Liftboat nears completion having survived Hurricane KatrinaYard News // January 30, 2006
Rodriguez Boat Builders is close to completing C&S Liftboat's new liftboat.
Work prior to the hurricane saved the liftboat from serious damage.
Rodriguez Boat Builders in Louisiana in the US has provided Offshore Shipping Online with an interesting insight into the construction of a new liftboat for C&S Liftboats, and the efforts that the yard had to make to protect the semi-completed liftboat, which is now nearing completion, from Hurricance Katrina.
“We went down and cut 24in holes through the hull into the six major voids and then we opened up the deck plates so that when the water came into the hull the air could escape. This opened 60 per cent of the hull to the atmosphere,” recalled Joey Rodriguez, a director at the yard, of the hurried preparations for last August’s hurricane.
When Katrina sent a wall of water rushing a half-mile up Bayou LaBatre to surge up and over the yard, Rodriguez’s strategy worked. The 1500 ton liftboat's 12ft deep hull flooded with 5ft of water but the vital parts stayed dry.
“If it had moved we would have had a major problem,” he explained. Testament to this are the dozen or more shrimp boats, each weighing less than a tenth of the liftboat, that are still not back in the water along the marshy bayou months after the storm.
While salvors work to get these boats and a small heavily laden freighter back into the water, the Rodriguez crews are hard at work trying to make up for the two-month delivery delay caused by the storm.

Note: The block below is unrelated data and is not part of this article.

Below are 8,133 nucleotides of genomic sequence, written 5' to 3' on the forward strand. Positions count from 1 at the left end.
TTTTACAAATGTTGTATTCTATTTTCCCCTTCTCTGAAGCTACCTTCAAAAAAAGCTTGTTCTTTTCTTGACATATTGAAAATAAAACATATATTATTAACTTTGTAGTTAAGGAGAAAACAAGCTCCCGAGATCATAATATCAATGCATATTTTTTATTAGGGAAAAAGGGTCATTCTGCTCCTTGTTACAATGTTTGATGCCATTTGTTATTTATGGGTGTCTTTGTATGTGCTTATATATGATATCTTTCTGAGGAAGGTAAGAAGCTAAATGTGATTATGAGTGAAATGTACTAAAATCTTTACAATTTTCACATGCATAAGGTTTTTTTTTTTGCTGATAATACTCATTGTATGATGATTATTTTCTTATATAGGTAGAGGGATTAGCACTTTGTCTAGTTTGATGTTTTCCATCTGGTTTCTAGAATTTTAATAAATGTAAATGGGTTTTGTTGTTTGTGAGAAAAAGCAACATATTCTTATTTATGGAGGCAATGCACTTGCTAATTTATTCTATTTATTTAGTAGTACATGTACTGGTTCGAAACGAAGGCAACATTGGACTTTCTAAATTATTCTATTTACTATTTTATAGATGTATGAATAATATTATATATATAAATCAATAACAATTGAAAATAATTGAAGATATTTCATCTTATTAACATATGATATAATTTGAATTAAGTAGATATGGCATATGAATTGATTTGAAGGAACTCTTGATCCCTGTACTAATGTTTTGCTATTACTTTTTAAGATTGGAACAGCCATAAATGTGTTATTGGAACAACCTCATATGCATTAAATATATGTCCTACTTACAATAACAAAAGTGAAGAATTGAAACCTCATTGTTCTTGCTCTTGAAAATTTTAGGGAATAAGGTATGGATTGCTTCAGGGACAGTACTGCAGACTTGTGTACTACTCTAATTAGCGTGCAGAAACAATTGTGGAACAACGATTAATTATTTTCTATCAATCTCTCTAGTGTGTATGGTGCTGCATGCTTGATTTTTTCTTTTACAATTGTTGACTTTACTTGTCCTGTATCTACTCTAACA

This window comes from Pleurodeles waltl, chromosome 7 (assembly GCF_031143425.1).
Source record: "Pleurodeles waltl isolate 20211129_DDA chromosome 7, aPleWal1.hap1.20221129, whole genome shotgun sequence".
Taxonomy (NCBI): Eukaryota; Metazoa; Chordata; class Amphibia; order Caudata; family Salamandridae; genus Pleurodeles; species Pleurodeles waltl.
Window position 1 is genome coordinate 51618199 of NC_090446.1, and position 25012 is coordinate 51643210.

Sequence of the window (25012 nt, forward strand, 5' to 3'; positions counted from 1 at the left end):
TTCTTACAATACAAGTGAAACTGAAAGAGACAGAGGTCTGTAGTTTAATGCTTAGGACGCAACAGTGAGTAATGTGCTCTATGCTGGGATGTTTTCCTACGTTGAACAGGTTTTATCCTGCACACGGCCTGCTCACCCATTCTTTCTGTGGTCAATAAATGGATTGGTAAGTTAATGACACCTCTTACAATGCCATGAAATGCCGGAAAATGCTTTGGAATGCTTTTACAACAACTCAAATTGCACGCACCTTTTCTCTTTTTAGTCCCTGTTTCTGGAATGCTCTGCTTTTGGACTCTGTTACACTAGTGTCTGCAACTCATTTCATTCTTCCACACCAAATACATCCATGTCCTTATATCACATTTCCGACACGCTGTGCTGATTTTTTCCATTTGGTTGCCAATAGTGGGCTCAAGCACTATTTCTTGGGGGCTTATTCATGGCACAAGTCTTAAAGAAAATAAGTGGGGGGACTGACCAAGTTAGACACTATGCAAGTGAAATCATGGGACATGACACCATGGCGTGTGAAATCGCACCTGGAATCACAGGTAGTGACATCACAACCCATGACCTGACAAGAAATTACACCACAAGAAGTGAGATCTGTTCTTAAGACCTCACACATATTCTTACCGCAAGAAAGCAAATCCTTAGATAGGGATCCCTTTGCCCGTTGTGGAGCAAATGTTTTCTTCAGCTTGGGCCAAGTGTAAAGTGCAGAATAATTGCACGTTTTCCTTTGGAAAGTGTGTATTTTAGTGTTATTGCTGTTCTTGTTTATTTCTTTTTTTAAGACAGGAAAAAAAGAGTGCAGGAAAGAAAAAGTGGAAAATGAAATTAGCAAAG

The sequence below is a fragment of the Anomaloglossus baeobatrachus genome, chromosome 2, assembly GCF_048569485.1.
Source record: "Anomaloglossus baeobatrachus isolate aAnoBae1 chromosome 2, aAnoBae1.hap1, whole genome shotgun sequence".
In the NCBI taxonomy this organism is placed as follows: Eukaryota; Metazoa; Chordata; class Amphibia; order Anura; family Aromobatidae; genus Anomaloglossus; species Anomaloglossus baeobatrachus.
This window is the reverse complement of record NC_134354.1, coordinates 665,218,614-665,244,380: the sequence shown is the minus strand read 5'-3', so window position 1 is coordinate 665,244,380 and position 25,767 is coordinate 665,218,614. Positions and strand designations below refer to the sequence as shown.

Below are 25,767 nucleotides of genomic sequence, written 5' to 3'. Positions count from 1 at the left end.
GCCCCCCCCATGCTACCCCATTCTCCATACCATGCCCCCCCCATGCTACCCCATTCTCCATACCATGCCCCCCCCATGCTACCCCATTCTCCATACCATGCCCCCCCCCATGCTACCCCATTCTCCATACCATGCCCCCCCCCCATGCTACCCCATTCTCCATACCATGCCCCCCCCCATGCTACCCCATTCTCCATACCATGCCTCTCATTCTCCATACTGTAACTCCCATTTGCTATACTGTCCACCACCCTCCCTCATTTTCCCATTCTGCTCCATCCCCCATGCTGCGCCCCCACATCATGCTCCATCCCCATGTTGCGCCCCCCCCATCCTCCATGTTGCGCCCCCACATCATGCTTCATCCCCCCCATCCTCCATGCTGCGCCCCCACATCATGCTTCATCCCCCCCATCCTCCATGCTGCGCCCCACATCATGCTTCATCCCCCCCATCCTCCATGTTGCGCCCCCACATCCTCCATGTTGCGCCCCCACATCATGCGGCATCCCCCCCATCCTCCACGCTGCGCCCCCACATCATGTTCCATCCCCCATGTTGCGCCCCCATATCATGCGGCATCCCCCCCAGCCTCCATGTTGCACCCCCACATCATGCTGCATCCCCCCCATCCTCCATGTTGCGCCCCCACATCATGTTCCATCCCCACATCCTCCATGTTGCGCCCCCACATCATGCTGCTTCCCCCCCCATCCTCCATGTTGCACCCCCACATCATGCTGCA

The 145ft x 110ft vessel is scheduled for a preliminary test jack-up in early February.
Her two 500hp Cummins KTA19 engines will drive the hydraulic pumps that operate 12 hydraulic motors on each of her three 265ft by 105in legs. The motors are capable of lifting the craft plus up to 500 tons of deck load.
To prevent the huge weight from sinking in the seabed, each leg has a massive 20ft x 40ft pad on the bottom.
The jacking system is supplied by Hydraquip Corporation of Kenner Louisiana. (www.hydraquip.com/index.htm).
The vessel will have one 200 ton and one 30 ton fixed base deck cranes. The deck provides a 4in catchment area in the event of any oil leaks. This is created by using 12ft wide steel plate for the hull sides to avoid any horizontal welds and lowering the deck within that dimension.
The large accommodation superstructure will be capable of housing and feeding up to 42 crew and construction workers. Two Cummins KTA38 M1 engines rated for 1,000hp each at 1,800rom and turning 72in four-bladed propellers will provide main propulsion.
Electrical demands will be met by a pair of Cummins 6CTA8.3DM engines powering 165kW generators.
The vessel will be US Coast Guard and ABS classed.